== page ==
Mary Havilland is her name, and until recently she and Toby Argyll, the fair-haired man who shared her fate, had planned to marry. Her father, an engineer employed by the Argyll Company, has also recently died - a suicide according to the police and Mary's sister. But friends tell Monk that Mary suspected her father had been murdered because of his stubborn insistence that the Argyll Company's current project - participation in the construction of a splendid new sewer system for the metropolis - is so badly flawed that the entire city may be in dire peril from flood and fire.
Already struggling to win the respect of his men, Monk is faced with two urgent mysteries. With his intrepid wife, Hester, he is soon treading a slippery path - from luxurious drawing rooms where powerful men hatch their unscrupulous plots to a world beneath the city where poor folk fight starvation. In nightmarish tunnels, Monk and Hester find true friends, among them Scuff, a young mudlark; Sutton, the ratcatcher, and Snoot, Sutton's clever terrier. For once, even Monk's old enemy, Superintendent Runcorn, is on his side. But as rainfall strains the fragile manmade underground, a murderer remains free - and poised to strike again.
Crack another case with William Monk.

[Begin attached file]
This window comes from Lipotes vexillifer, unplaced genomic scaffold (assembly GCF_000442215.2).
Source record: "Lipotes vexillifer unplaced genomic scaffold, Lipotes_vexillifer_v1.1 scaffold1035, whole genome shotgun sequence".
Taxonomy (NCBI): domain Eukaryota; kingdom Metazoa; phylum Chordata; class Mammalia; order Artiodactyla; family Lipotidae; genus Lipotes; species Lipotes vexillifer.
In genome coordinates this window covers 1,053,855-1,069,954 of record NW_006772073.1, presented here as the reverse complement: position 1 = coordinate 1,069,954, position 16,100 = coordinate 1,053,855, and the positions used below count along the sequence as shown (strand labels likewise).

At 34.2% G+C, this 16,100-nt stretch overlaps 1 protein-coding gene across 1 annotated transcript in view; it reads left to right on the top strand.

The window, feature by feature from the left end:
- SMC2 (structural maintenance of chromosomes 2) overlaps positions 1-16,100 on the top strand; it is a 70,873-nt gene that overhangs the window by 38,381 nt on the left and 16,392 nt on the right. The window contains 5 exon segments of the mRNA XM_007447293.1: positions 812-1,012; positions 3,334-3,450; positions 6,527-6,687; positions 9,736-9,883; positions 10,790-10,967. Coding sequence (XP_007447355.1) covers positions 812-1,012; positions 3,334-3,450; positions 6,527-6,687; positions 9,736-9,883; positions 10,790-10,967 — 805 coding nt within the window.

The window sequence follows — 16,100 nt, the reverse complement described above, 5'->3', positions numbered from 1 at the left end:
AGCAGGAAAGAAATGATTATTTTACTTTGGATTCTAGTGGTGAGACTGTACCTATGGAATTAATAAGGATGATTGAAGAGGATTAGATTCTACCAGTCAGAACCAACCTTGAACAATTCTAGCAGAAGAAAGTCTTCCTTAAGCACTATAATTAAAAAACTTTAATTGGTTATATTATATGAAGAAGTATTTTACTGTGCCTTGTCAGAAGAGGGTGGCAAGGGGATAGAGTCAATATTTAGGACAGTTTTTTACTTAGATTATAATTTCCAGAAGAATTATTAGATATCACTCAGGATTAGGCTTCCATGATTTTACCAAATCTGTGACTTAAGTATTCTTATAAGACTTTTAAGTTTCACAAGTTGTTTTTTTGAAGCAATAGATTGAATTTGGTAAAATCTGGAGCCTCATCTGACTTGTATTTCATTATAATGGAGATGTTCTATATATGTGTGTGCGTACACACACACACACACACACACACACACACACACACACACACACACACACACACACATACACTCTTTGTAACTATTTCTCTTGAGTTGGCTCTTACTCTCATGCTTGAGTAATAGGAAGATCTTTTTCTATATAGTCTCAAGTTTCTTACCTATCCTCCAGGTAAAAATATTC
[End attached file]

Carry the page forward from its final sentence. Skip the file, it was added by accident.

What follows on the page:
©2006 Anne Perry; (P)2006 Brilliance Audio, Inc.
I've always liked the printed Anne Perry and this was my first audio version of her novels. I think the audio versions may be better. The narrator did an excellent job of conveying the atmosphere and language of the story. Being an American, I can't fully imagine London in the time the novels are set. The narrator helped bring those things to life.
Live on edge of National Forest with lake, birds & wild animals. No more perfect place to indulge life-long love of reading.
This is a wonderful series. I've enjoyed every book in the series and will not only finish it, but I'll relisten to the whole series. However, this time, I found myself wanting more of the drama and fascinating characters that I've gotten to know in previous books.
I'm a fan of Perry's other well know series, Charlotte and Thomas Pitt. That series bogs down when too much of the story line focuses on Thomas vs Charlotte. Same thing happened in this book: too much emphasis on William and not enough of Hester in the plot line. My suspicion is that Perry is wonderful with all characters, but is spectacular with her female characters. This listener noticed the difference.
First and foremost, as much as I have enjoyed Davina Porter's narrations of the earlier books, David Colacci has done an excellect job also. He knows how to narrate female voices without making them sound like idiots (like Michael Page does).
Watching Monk's life and humanity evolve and his deep love and respect for Hester is a pleasure. And, I'm glad that they've found Scuff.
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